This brief summarizes the final rules addressing risk adjustment, reinsurance, and risk corridor programs under the Patient Protection and Affordable Care Act (ACA). Issued March 16, 2012, the final rules implement standards for these programs for states and health insurance issuers. By compensating issuers for the risks related to the individuals they enroll, these provisions are designed to lessen the financial risk issuers and state health benefit exchanges (exchanges) will face under the ACA. This will mitigate the impact of adverse selection and encourage issuers to compete based on cost and quality, rather than attracting the healthiest, lowest-cost enrollees. These provisions are critical to the successful implementation of the ACA’s coverage expansion provisions.
The authors argue that while some critical questions remain, the final rules are logical, providing a good structure for these important programs. They allow states flexibility while still providing federal support. The programs provide significant financial protections which are necessary given the market and financial uncertainties created under the ACA.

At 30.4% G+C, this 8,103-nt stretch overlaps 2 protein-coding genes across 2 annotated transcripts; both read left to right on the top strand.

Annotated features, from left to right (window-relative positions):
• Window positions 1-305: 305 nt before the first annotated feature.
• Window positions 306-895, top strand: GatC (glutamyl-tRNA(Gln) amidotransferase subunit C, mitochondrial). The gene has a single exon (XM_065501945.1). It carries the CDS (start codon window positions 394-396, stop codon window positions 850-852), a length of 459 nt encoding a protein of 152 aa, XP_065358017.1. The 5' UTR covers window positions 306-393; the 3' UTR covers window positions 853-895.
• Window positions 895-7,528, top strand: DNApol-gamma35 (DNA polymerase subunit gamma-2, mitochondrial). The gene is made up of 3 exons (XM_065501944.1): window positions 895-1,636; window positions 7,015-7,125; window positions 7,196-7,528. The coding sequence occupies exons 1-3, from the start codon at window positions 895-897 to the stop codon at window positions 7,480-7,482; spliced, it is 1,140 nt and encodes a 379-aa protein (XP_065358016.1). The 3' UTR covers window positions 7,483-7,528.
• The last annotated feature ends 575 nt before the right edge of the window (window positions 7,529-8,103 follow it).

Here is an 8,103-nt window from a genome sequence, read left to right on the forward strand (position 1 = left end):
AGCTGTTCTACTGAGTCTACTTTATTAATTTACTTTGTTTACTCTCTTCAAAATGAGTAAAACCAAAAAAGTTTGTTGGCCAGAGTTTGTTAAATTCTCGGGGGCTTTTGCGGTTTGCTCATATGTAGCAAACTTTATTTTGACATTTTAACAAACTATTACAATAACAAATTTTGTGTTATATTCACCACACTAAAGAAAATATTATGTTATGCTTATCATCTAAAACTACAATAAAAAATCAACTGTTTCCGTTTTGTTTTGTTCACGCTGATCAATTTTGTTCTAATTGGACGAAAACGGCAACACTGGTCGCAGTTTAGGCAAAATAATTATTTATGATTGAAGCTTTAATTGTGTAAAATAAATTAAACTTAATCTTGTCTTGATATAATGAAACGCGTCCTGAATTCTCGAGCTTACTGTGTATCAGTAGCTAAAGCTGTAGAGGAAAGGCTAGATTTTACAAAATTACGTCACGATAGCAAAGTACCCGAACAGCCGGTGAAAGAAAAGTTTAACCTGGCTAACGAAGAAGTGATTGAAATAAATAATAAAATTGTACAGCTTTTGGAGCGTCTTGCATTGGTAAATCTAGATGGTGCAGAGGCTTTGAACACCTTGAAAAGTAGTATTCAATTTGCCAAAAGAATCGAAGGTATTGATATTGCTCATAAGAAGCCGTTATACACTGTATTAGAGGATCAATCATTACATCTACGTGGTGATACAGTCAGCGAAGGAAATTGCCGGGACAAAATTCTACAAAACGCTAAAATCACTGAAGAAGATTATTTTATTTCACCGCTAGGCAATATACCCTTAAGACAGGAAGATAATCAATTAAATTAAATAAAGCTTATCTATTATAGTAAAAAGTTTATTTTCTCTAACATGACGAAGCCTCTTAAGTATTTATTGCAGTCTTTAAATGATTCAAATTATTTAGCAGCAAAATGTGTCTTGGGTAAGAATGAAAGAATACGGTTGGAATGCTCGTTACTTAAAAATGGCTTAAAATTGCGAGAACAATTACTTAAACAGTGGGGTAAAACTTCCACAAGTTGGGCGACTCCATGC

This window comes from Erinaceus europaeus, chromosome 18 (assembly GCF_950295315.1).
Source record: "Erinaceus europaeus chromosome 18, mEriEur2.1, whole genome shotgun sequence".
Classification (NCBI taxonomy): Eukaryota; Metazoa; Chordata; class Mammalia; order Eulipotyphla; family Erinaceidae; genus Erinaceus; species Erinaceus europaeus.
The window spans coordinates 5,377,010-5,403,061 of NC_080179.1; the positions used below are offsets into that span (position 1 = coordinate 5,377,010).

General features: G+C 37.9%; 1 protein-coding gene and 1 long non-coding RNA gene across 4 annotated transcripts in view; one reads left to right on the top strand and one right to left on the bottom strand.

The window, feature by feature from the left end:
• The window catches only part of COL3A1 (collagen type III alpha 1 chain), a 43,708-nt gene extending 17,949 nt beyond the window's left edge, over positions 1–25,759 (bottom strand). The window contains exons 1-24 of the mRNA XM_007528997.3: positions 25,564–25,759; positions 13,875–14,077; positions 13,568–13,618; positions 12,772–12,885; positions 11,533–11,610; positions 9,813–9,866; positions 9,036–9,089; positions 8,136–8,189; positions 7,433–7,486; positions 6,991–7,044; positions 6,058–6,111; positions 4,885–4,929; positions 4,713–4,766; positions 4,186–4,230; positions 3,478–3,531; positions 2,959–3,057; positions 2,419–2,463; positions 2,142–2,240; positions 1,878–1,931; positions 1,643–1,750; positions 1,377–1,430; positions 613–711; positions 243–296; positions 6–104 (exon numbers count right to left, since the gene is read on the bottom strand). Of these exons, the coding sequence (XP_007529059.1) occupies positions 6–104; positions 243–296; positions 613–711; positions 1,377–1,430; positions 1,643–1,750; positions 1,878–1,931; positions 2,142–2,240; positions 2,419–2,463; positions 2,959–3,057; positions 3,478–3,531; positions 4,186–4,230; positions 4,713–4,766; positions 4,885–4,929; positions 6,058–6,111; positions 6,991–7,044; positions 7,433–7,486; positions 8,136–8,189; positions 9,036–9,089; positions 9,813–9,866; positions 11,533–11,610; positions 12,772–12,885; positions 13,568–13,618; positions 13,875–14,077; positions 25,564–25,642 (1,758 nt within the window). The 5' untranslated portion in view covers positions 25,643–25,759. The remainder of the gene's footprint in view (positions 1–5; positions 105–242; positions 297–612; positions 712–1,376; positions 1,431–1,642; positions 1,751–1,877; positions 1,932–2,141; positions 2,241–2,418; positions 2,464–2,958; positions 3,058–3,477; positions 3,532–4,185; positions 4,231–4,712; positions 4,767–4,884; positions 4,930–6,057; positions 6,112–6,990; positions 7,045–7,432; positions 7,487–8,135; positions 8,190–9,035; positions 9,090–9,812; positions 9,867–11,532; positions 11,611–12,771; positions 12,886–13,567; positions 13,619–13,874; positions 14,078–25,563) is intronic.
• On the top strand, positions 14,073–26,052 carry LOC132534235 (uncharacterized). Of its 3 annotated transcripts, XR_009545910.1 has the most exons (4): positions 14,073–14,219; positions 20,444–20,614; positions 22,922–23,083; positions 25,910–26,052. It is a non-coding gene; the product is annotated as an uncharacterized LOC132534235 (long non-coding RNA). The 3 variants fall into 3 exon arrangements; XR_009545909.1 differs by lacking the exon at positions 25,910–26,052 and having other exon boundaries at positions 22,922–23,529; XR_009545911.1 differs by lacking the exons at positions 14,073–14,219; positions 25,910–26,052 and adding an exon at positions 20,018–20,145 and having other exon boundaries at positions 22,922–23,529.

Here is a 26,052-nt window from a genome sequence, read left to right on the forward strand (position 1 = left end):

This brief is provided by the State Health Reform Assistance Network, a program of the Robert Wood Johnson Foundation, which provides in-depth technical support to states to maximize coverage gains as they implement key provisions of ACA. The program is managed by the Woodrow Wilson School of Public and International Affairs at Princeton University.
- 1. Analysis of HHS Final Rules on Reinsurance, Risk Corridors and Risk Adjustment
- 2. Overview of Final Exchange Regulations
- 3. Overview of Final Medicaid Eligibility Regulation
- 4. State Milestones for ACA Implementation
- 5. Risk Adjustment and Reinsurance
- 6. Overview and Analysis of Proposed Exchange, Medicaid and IRS Regulations Issued on August 12, 2011
- 7. Analysis of HHS Proposed Rules on Reinsurance, Risk Corridors and Risk Adjustment
- 8. HHS Proposed Rules on Exchange Implementation Requirements
- 9. Ten Considerations for States in Linking Medicaid and the Health Benefit Exchanges